Rare, Early Scientific Journal Map
Fine, reduced-size example of Joseph-Nicolas De L’Isle and Philippe Buache’s influential 1752 map of the North Pacific from an unknown source, reporting the publication of the De L'Isle-Buache map and referencing Russian and Spanish voyaging in the Pacific Northwest and North Pacific.
In his fine work on the Sea of the West, Donald McGuirk labeled the map "unknown" and "rare."
De L'Isle and Buache first presented the map to the Acàdemie Royale on April 8, 1750; it was printed in June of 1752 and then quickly reissued across Europe. The map proved quite controversial after it was printed due to its inclusion of the Sea of the West, its publicizing of sources that the Russian Academy of Sciences considered their own, and flawed dependence on the apocryphal letters of Admiral de la Fonte--these are the Russian and Spanish sources mentioned in the title.
However, it also proved a tantalizing depiction, as very little was known about the North Pacific, and the possibility of a Northwest Passage in the area, in Europe at this time. This map, reproduced in a reduced size, was included in a multi-volume work and shows the dissemination of Buache and De L’Isle’s ideas.
The map shows North America and Russia arrayed near the North Pole on a seldom-used stereographic projection. Rather than show meridians and parallels meeting in right angles, the chart includes the curve of the earth, with latitude lines radiating in an arc, making it possible to show more area.
A large sea is in the interior of North America. A series of lakes nearly connects Baffin's Bay to the Mer du Sud, suggesting a Northwest Passage. To the north are glacial mountains while to the west are a series of archipelagoes and several large lakes. Further west, Russia appears well delineated, with the exception of an unfinished island supposedly discovered by the Russians in 1723.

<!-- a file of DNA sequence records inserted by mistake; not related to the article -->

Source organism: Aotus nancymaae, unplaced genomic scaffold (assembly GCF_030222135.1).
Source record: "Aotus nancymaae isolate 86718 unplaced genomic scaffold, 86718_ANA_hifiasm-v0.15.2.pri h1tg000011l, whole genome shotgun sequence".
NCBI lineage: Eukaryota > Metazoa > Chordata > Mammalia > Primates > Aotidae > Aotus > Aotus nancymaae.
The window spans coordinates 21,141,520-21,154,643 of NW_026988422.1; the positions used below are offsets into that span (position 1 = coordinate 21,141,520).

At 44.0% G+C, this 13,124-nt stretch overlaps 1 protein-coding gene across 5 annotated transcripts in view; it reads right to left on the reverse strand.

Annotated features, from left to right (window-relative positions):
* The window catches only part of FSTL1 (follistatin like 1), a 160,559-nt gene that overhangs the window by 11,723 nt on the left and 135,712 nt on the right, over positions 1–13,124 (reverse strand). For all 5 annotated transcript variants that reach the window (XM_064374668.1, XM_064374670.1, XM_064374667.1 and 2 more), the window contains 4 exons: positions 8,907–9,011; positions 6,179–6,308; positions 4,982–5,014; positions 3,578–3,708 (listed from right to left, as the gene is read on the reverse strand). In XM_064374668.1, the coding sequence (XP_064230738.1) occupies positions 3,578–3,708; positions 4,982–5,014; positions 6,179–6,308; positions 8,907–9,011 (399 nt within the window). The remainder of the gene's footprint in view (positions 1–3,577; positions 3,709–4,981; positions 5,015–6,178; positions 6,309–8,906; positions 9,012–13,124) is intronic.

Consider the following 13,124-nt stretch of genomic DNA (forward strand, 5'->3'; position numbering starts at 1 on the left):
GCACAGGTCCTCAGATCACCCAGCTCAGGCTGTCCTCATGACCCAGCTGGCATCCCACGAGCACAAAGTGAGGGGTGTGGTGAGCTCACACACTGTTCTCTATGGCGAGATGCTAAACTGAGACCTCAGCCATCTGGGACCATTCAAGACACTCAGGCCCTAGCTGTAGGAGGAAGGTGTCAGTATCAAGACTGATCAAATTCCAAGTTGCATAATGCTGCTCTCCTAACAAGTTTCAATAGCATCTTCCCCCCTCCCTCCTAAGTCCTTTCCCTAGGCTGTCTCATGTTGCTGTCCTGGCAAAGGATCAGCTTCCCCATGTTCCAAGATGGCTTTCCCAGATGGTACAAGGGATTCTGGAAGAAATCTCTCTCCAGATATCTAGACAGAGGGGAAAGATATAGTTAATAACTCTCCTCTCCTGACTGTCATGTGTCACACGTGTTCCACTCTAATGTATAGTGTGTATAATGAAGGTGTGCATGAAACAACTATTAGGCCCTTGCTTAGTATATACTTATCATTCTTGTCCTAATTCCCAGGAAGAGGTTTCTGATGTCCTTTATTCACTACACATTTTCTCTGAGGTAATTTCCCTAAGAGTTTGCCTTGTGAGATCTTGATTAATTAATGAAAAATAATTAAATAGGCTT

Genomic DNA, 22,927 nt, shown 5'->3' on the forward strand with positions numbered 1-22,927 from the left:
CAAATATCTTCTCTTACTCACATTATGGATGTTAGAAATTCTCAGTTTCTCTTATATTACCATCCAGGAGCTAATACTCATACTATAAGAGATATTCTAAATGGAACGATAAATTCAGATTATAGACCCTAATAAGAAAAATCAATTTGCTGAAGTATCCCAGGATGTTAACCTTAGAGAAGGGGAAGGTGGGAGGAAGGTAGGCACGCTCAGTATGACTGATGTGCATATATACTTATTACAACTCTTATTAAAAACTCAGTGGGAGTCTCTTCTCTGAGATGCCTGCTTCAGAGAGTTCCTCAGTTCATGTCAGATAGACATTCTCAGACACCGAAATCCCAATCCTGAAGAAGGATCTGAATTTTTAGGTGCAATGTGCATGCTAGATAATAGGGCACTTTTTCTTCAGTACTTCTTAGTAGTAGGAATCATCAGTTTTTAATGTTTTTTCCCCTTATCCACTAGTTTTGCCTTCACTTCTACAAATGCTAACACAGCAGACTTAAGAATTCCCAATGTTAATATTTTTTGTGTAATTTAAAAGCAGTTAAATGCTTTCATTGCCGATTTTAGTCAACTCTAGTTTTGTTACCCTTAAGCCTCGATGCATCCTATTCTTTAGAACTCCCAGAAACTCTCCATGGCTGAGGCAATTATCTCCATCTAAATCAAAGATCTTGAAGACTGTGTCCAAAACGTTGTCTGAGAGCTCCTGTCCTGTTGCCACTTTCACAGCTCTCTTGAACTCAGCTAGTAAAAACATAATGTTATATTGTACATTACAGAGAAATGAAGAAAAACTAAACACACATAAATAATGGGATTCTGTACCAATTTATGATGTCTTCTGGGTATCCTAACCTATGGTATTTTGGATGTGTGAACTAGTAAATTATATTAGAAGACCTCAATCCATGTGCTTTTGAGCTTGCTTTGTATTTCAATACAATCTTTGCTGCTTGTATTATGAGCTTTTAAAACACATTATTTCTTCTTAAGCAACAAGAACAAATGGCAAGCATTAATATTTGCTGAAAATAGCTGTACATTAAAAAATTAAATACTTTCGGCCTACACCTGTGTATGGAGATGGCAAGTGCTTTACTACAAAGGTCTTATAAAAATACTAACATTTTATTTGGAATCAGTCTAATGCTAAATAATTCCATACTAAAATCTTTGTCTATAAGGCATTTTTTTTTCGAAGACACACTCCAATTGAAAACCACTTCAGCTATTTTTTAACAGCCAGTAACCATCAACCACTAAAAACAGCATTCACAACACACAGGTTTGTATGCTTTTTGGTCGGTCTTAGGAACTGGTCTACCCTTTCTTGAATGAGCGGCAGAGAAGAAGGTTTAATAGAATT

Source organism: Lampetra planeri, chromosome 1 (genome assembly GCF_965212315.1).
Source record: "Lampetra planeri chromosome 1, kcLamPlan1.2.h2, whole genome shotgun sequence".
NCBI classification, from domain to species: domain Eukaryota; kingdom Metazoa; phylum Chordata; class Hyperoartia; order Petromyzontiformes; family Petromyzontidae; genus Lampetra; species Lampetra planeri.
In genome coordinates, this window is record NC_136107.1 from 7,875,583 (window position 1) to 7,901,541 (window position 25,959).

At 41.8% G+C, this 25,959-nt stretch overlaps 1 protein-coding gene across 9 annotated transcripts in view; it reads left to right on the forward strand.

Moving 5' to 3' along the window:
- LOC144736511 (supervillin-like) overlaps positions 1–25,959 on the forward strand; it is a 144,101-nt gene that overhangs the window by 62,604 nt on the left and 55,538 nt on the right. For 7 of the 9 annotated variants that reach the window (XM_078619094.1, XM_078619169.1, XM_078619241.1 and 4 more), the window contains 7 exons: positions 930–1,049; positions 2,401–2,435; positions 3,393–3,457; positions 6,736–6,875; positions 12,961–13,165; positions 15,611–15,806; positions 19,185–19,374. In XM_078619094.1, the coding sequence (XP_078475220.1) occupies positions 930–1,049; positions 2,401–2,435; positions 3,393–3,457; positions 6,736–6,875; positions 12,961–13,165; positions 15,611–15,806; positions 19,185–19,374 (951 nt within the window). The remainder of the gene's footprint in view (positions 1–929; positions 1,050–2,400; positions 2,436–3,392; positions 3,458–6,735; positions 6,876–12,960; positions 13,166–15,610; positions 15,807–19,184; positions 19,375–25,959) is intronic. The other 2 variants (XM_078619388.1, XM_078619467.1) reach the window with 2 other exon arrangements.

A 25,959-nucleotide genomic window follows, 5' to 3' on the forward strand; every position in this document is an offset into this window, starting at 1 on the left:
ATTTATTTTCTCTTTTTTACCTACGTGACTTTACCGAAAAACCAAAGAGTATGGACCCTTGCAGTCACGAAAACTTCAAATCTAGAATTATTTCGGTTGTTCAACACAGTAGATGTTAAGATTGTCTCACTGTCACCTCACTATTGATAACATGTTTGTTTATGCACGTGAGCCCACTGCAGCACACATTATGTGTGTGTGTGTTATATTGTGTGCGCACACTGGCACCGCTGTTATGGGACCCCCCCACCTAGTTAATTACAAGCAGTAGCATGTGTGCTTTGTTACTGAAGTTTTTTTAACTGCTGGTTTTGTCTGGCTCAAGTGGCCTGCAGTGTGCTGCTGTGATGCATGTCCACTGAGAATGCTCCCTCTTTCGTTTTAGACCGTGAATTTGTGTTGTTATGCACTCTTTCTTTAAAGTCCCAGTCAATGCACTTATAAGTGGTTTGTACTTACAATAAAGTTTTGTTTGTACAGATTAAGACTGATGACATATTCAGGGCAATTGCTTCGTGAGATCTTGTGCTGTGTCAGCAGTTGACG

Joseph Nicholas De L'Isle spent much of his career in Russia, where he helped to found the Russian Academy of Sciences. While there, he had access to the latest findings of Russian explorers and was at the center of Russia's geographic establishment; for example, he helped produce the first Russian atlas, the Atlas Russicus, with Ivan Kyrilov. He returned to Paris in 1747 with a large map collection, an event that drew some criticism from Russian academicians who thought he absconded with delicate materials.
The map identifies Russian discoveries from the previous three decades. Two expeditions led by Vitus Behring (1728-30, 1733-43) explored Kamchatka and what is now Alaska, charting the strait between them. De L'Isle interviewed Bering and used his charts from the voyages. Their discoveries are marked with Bering's track in 1731, near Kamchatka, and the new geographic features in the Alaska area.
The map also includes the track of "Tschirikovÿ" in June and July of 1741. De L'Isle's half-brother, Louis De L'Isle de la Croyere, sailed with Captain Alexsei Chirikov (Tchirikov) to discover the fictional De Gama's Land, or Companies Land. Joseph Nicholas was convinced that the island existed and provided his half-brother with maps to support the hypothesis. de la Croyere perished on the voyage, but his brother received his papers and published his findings on the map.
Beyond the Russian discoveries, the map also shows the track of the 1743 Spanish galleon from Manila to Acapulco, as well as de Frondat's voyage of 1709. A Frenchman, de Frondat followed the usual galleon route and attempted to trade with Spanish settlers once he reached Baja California. He later sold his goods in Peru and Chile and returned home with a fantastic £2,000,000. Another note shows a small stream leading west from Hudson's Bay.